What’s worse? Playing quite well, commanding a game for the part, and then letting in a late equaliser? Or, playing like crap and nicking a point at the end with a last-gasp header?
I think I know what feels worse. Certainly Manchester United fans and their manager will have had a much glummer time after Saturday’s game than we did. It’s a position we’ve been in plenty of times. The late goal – when you score it to get something from a game – is up there with the best things ever. When you concede it, it’s crushing and fills your heart with a heady mix of fury and despair – fupair, if you will.
You ask questions like: Why are we such bottling twats? Why can’t we see a game out? Why don’t we have the professionalism to keep the lead? Why, when we were so dominant, did we all of a sudden turn massively defensive allowing them back into it?
You question the manager’s substitutions. Putting on that defensive midfielder for the man who scored the goal and was probably the best player on the day was an invitation for the opposition to have a go, and look what happened. In short, it is thoroughly unpleasant and best avoided. You dominate but don’t get what you feel is your just reward.
On the other hand though, if you’re the team that has performed the snatch and grab, you’re more inclined to look at things from a positive point of view even though 99% of the game has been difficult and the performance was one which left much to be desired. You might be more inclined to rationalise it by saying ‘Well, that’s always a difficult ground to go to, especially with an early Saturday morning kick-off just after an Interlull when we’ve just had one training session, and while the manager did get his team selection wrong, we showed enough balls to keep going and get that goal’.
You also might not, but those things are not excuses, but facts. We do have a terrible record there. It was an early kick-off. There was a big long Interlull. And we played poorly and came away with a point. Which is to say, while there’s a lot to think about, I would much prefer to play poorly and nick a late goal than play quite well and end up with nothing. You give yourself a better platform to correct the problems with the former, in my opinion.
I said November was going to be a month when more serious questions were asked of us. Sp*rs and Man United were always going to be more challenging than some of our previous fixtures, and we’ve come through both games unbeaten. We haven’t lost since the opening day. Those are the clear positives. The negatives come from the performances themselves.
I think everyone would accept that it’s more difficult to play scintillating attacking football against the best teams in the league. Some of that comes down to the way the team has been set-up, the selection against United designed to give us experience and physical solidity, came at the expense of craft and creativity.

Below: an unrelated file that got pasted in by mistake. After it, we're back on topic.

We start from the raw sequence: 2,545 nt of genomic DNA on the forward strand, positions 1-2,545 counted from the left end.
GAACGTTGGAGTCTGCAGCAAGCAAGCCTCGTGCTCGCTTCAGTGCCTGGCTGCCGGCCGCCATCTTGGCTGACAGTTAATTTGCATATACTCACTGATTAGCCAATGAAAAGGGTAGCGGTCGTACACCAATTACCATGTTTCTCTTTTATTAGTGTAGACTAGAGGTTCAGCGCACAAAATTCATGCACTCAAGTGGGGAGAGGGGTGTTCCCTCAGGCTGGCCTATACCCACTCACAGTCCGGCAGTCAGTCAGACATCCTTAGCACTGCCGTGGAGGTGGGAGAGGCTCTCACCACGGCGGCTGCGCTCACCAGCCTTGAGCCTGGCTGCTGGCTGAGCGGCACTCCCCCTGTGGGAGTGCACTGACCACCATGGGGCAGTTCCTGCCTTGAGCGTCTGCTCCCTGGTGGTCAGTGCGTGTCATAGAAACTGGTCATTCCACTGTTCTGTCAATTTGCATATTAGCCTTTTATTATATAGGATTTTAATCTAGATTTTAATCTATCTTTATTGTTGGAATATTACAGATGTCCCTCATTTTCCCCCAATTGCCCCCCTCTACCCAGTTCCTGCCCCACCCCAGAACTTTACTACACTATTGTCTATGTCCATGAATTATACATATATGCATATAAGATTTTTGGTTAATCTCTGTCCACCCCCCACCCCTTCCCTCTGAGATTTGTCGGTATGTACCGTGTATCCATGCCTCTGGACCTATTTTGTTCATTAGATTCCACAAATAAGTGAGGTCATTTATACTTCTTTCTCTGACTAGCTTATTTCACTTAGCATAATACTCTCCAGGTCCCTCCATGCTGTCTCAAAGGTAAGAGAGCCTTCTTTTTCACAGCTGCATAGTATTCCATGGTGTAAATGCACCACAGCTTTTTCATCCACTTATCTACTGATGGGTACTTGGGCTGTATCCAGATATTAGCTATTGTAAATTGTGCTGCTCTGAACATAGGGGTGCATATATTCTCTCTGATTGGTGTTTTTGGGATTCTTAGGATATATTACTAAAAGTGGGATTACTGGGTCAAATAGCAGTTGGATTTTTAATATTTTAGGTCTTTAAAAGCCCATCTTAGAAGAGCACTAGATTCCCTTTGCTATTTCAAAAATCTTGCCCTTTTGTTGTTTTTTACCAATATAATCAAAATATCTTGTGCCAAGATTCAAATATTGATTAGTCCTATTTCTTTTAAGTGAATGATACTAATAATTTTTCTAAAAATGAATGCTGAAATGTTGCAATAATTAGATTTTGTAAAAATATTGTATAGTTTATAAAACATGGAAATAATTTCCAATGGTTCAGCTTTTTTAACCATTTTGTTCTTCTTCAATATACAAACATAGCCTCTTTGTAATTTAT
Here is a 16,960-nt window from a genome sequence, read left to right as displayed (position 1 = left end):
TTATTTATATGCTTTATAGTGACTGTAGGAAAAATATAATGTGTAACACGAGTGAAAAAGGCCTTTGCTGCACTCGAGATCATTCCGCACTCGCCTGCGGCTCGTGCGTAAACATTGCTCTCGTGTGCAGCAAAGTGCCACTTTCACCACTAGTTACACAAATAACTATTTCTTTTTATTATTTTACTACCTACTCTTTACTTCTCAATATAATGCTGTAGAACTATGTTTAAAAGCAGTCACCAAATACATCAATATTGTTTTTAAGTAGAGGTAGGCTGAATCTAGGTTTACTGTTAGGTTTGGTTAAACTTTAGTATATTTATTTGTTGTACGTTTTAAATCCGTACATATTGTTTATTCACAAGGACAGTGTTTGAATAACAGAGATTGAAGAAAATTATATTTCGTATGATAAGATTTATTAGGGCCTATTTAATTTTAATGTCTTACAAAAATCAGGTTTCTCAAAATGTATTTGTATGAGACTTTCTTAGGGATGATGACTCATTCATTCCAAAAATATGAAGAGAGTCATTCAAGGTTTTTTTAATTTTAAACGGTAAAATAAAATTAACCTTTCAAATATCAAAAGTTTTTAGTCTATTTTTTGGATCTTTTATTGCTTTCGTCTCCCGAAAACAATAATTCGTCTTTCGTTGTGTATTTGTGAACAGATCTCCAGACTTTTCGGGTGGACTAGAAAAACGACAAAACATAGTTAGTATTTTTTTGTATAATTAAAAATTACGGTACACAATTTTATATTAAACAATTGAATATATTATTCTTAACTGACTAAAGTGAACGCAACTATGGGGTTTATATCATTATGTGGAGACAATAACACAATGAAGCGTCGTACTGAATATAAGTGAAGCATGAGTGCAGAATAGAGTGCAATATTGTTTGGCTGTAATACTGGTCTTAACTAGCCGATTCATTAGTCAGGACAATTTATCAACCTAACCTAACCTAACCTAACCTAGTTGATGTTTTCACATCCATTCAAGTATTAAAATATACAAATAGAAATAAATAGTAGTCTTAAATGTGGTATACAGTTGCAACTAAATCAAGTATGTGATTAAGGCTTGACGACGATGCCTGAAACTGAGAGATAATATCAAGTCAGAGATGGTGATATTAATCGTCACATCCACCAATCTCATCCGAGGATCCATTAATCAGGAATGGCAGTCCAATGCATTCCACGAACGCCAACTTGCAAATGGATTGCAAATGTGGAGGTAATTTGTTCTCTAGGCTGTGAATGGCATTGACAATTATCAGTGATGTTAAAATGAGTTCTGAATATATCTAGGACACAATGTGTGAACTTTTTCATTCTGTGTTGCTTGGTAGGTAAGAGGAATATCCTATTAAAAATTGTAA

But it also feels like there’s still something of a psychological hurdle to overcome. The strangely passive nature of the North London derby, and the weight of Old Trafford were, if not quite worrying, indications that the team might still need to be convinced of its own potential. I don’t think there’s too much wrong with the playing squad (injuries aside), the talent and quality is there for the most part.
It’s why I think Giroud’s goal is hugely important, not simply for the reason it won us a point and caused Jose Mourinho’s weekend to be measurably worse than it might have been. It maintained the unbeaten run we’ve been on, and if the team have the belief they can take something from games when the play poorly, then that’s a good thing. They’ll know as well as anyone that they can play better than that.
It was an unlikely but obdurate point against United, and there is mounting – if not yet inconclusive – evidence that there’s a bit more steel to the side this season. Is the maturity that Arsene Wenger spoke about a number of times since August part of the reason why we’re scoring so many important late goals? Is it why, close and all as it was, we hung onto the lead against Swansea at home and didn’t make a bollix of it the way we have against them in seasons past?
I hope so. Questions remain, more will be asked of us on Wednesday night and I hope we find the answers. It feels like we need something to get us going again, something relatively convincing against PSG would do that, but as I said yesterday, there’s an onus on the manager to find a midfield combination that works. Perhaps a little less caution is the answer, but we’ll find out in due course.
In other news, Santi Cazorla has been sent to Spain to consult with famous doctor Ramon Cugat. He’s one of Pep Guardiola’s favourites, and the Spanish international appears to be no closer to a comeback due to the Achilles problem he’s been suffering from. I wonder if it will make the manager think a bit more closely about a longer-term solution to the midfield.
As important as Cazorla is, and has been, his ongoing fitness issues mean we have to think about how to function without him. Fingers crossed he’s back sooner, but it doesn’t necessarily sound that positive.
Right, for more considered waffle and discussion about the weekend and all the rest, James and I will be here with an Arsecast Extra for you later on. We’re recording around 11am, so if you have questions/topics for discussion, please send them to us on Twitter @gunnerblog and @arseblog with the hashtag #arsecastextra.
We’ll have the podcast for you around lunchtime, until then.